7. Immediacy. There is room for improvisation, or topical reference. And this leads to:

8. Localism of place. Which is to say, some productions will have greater or lesser effect depending upon their application to specific localities. This applies most evidently in McGrath and 7:84’s productions of The Cheviot, the Stag and the Black, Black Oil (1973) in the tours of the Highlands of Scotland, where the stories being told related so closely to the history of the people of those places, the audiences who attended the performances.

But it applies equally to the same company’s The Game’s a Bogey: 7:84’s John Maclean Show (1975), which was performed in Glasgow and other industrial cities where Maclean’s story had close local relevance. And finally:

9. Localism of performer. Particular effects can be achieved by a performer local to the audience in a specific area. Familiarity in this case, breeds not contempt but recognition of affinity: this person is speaking on behalf of people in the audience who trust him or her.

So there we have nine itemised qualities of live theatre that might be kept in mind in any application of value. And these priorities hold the practice of theatre out in stark contrast to the essential characteristics of television, as McGrath described them in his follow-up book of essays The Bone Won’t Break: On Theatre and Hope in Hard Times (1990). As I list these, we might consider, what’s changed in the last two decades? Have there been any improvements?

McGrath asks, what are the values represented on TV in “the money-oriented society we live in”? And with the warning that “we are in the hands of people with no concern for cultural well being”, he gives six: 1) TV “sells America, hour by hour, day by day, year by year”. Murderers, cops, tycoons, the rich and charming, the powerful.

And British TV emulates this. 2) “TV sells sport” of all kinds, cruel, dangerous, ruthless: competition is the only law and winning the only victory. 3) TV “sells sentiment and nostalgia”. The emotional range explored on television is extremely narrow. 4) TV endorses the role of women as predominantly in the home, domesticated, disempowered, or else sexualised, even in seemingly self-determined action; in any role, they are presented as exploitable commodities and the objects of spectacle. Or more simply, TV sells patriarchy and misogyny.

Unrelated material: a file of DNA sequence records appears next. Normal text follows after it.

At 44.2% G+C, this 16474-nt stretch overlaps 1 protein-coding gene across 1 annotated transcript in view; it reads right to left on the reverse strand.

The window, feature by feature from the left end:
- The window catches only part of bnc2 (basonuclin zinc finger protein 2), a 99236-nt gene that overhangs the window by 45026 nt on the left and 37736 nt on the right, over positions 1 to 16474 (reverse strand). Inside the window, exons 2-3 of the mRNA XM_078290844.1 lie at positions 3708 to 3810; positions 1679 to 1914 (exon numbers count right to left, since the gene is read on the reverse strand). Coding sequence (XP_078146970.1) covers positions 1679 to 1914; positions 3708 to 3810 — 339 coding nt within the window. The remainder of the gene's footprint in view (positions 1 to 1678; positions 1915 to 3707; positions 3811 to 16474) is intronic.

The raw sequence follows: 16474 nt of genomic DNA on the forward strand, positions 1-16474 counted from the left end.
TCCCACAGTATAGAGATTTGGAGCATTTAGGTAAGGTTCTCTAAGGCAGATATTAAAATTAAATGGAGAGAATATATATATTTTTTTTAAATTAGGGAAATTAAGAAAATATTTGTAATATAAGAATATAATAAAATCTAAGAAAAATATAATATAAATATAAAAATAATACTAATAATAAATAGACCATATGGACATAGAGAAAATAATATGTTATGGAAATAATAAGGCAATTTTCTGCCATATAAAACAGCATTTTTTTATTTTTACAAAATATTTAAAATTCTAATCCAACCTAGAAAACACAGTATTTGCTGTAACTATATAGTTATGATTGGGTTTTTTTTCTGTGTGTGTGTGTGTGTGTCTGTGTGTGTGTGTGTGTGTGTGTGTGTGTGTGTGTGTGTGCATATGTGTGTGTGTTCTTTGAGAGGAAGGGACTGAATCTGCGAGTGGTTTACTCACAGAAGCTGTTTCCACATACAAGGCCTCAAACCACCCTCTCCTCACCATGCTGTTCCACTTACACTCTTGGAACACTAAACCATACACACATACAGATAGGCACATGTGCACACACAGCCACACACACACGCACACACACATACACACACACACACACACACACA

5) TV “sells news as a commodity, a set of tricks or disasters adding up to a fictional construct of the world”. And the built-in values endorsed are always profoundly conservative. Finally, 6) TV “is advertising”. Not “sells” but “is”. And that’s the final difference to note. Advertising exists to take stuff from you. Art exists to give. It is the work of minds that helps keep other minds alive. Since governments know full well that an ignorant electorate is easier to guide, their interest by and large is not to educate anyone, and certainly not to invest in the arts.

Am I over-generalising? Are these judgments too sweeping and crude? Prove me wrong. Show me the government that invests in the arts as a priority and educates people to think for themselves and articulate clear criticism of any governments and the media representing them. Show me a government anywhere demonstrably committed to generating a culture of critical thinking.

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So those are two options: a good night out or a bad night in.

WHAT’S changed since 1990? Perhaps predominantly only the sense that to find TV of palpable value you need to know what to look for and where to look for it. As far as the context of terrestrial society is concerned, forget it. Everything itemised there in 1990 has only become exaggerated since.

For McGrath, the theatre is or can be “the most public, the most clearly political of the art forms. Theatre is the place where the life of a society is shown in public to that society, where that society’s assumptions are exhibited and tested, its values are scrutinised, its myths are validated and its traumas become emblems of its reality.

“Theatre is not about the reaction of one sensibility to events external to itself, as poetry tends to be; or the private consumption of fantasy or a mediated slice of social reality, as most novels tend to be. It is a public event, and it is about matters of public concern”.

And that remains a judgment of lasting value.